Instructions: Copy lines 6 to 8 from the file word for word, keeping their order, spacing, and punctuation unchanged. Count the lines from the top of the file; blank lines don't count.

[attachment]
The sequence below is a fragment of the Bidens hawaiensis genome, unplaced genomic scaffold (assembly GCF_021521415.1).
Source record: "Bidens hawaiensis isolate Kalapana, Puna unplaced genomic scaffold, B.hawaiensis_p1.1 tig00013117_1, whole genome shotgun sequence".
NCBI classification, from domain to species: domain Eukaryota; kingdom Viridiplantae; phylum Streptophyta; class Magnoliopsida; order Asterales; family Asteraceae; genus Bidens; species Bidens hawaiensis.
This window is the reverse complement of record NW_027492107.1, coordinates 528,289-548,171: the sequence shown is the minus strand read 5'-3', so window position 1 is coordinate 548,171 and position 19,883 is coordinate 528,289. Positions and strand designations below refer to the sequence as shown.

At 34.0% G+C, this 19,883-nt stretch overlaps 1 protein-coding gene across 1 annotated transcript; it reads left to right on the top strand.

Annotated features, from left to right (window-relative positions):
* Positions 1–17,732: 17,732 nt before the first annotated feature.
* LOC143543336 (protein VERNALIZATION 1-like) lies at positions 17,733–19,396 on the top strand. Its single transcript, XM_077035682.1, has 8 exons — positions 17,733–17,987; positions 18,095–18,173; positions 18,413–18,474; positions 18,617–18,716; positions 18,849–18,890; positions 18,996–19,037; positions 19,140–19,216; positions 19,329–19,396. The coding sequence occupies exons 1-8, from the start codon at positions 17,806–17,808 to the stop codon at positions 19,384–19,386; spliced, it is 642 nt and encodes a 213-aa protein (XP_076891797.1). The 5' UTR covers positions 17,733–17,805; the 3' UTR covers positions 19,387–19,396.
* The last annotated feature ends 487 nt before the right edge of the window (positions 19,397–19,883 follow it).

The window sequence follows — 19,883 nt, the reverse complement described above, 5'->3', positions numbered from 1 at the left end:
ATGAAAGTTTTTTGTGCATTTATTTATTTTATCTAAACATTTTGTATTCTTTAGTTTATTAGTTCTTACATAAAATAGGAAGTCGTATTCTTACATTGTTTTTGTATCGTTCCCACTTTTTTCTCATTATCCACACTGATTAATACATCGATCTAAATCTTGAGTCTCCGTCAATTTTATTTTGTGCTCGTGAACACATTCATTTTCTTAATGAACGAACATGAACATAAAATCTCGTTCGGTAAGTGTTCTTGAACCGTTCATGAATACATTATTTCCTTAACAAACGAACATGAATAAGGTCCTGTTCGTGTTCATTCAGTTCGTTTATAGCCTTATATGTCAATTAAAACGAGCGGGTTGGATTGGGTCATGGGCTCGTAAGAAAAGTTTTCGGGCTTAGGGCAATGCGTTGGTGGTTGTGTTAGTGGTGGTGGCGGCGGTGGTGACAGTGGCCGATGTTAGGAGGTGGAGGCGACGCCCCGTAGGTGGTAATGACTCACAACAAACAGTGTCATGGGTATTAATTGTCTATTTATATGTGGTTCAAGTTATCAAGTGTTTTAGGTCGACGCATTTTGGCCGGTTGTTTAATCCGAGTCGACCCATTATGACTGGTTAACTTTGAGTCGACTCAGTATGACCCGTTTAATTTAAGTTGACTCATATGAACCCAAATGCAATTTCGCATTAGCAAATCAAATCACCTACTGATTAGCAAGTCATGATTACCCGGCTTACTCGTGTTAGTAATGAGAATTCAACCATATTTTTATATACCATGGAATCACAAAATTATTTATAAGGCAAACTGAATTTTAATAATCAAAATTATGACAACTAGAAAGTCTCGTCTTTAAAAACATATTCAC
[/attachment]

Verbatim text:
Annotated features, from left to right (window-relative positions):
* Positions 1–17,732: 17,732 nt before the first annotated feature.
* LOC143543336 (protein VERNALIZATION 1-like) lies at positions 17,733–19,396 on the top strand. Its single transcript, XM_077035682.1, has 8 exons — positions 17,733–17,987; positions 18,095–18,173; positions 18,413–18,474; positions 18,617–18,716; positions 18,849–18,890; positions 18,996–19,037; positions 19,140–19,216; positions 19,329–19,396. The coding sequence occupies exons 1-8, from the start codon at positions 17,806–17,808 to the stop codon at positions 19,384–19,386; spliced, it is 642 nt and encodes a 213-aa protein (XP_076891797.1). The 5' UTR covers positions 17,733–17,805; the 3' UTR covers positions 19,387–19,396.